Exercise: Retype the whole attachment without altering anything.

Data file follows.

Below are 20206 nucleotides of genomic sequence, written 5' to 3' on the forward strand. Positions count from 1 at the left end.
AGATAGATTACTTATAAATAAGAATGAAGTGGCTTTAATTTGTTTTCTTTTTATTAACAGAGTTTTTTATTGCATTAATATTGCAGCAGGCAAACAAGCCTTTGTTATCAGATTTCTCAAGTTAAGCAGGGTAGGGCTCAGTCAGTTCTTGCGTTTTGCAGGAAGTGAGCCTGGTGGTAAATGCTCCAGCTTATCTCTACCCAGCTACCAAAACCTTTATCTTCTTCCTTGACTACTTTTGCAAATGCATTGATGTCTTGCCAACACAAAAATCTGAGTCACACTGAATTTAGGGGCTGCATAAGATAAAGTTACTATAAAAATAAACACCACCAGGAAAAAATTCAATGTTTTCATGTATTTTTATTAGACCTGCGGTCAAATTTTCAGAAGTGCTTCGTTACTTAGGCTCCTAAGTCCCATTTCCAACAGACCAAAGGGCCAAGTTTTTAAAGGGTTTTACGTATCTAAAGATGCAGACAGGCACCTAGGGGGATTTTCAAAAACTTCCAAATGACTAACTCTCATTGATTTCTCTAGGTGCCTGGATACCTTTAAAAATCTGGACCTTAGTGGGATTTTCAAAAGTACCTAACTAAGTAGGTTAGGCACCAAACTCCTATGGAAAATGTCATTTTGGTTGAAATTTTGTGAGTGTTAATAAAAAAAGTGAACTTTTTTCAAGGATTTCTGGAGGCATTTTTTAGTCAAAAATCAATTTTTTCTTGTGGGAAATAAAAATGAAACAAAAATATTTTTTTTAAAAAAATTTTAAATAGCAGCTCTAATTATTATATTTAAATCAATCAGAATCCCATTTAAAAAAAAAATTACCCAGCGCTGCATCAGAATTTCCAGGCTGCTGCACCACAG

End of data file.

Below are 20206 nucleotides of genomic sequence, written 5' to 3' on the forward strand. Positions count from 1 at the left end.
AGATAGATTACTTATAAATAAGAATGAAGTGGCTTTAATTTGTTTTCTTTTTATTAACAGAGTTTTTTATTGCATTAATATTGCAGCAGGCAAACAAGCCTTTGTTATCAGATTTCTCAAGTTAAGCAGGGTAGGGCTCAGTCAGTTCTTGCGTTTTGCAGGAAGTGAGCCTGGTGGTAAATGCTCCAGCTTATCTCTACCCAGCTACCAAAACCTTTATCTTCTTCCTTGACTACTTTTGCAAATGCATTGATGTCTTGCCAACACAAAAATCTGAGTCACACTGAATTTAGGGGCTGCATAAGATAAAGTTACTATAAAAATAAACACCACCAGGAAAAAATTCAATGTTTTCATGTATTTTTATTAGACCTGCGGTCAAATTTTCAGAAGTGCTTCGTTACTTAGGCTCCTAAGTCCCATTTCCAACAGACCAAAGGGCCAAGTTTTTAAAGGGTTTTACGTATCTAAAGATGCAGACAGGCACCTAGGGGGATTTTCAAAAACTTCCAAATGACTAACTCTCATTGATTTCTCTAGGTGCCTGGATACCTTTAAAAATCTGGACCTTAGTGGGATTTTCAAAAGTACCTAACTAAGTAGGTTAGGCACCAAACTCCTATGGAAAATGTCATTTTGGTTGAAATTTTGTGAGTGTTAATAAAAAAAGTGAACTTTTTTCAAGGATTTCTGGAGGCATTTTTTAGTCAAAAATCAATTTTTTCTTGTGGGAAATAAAAATGAAACAAAAATATTTTTTTTAAAAAAATTTTAAATAGCAGCTCTAATTATTATATTTAAATCAATCAGAATCCCATTTAAAAAAAAAATTACCCAGCGCTGCATCAGAATTTCCAGGCTGCTGCACCACAG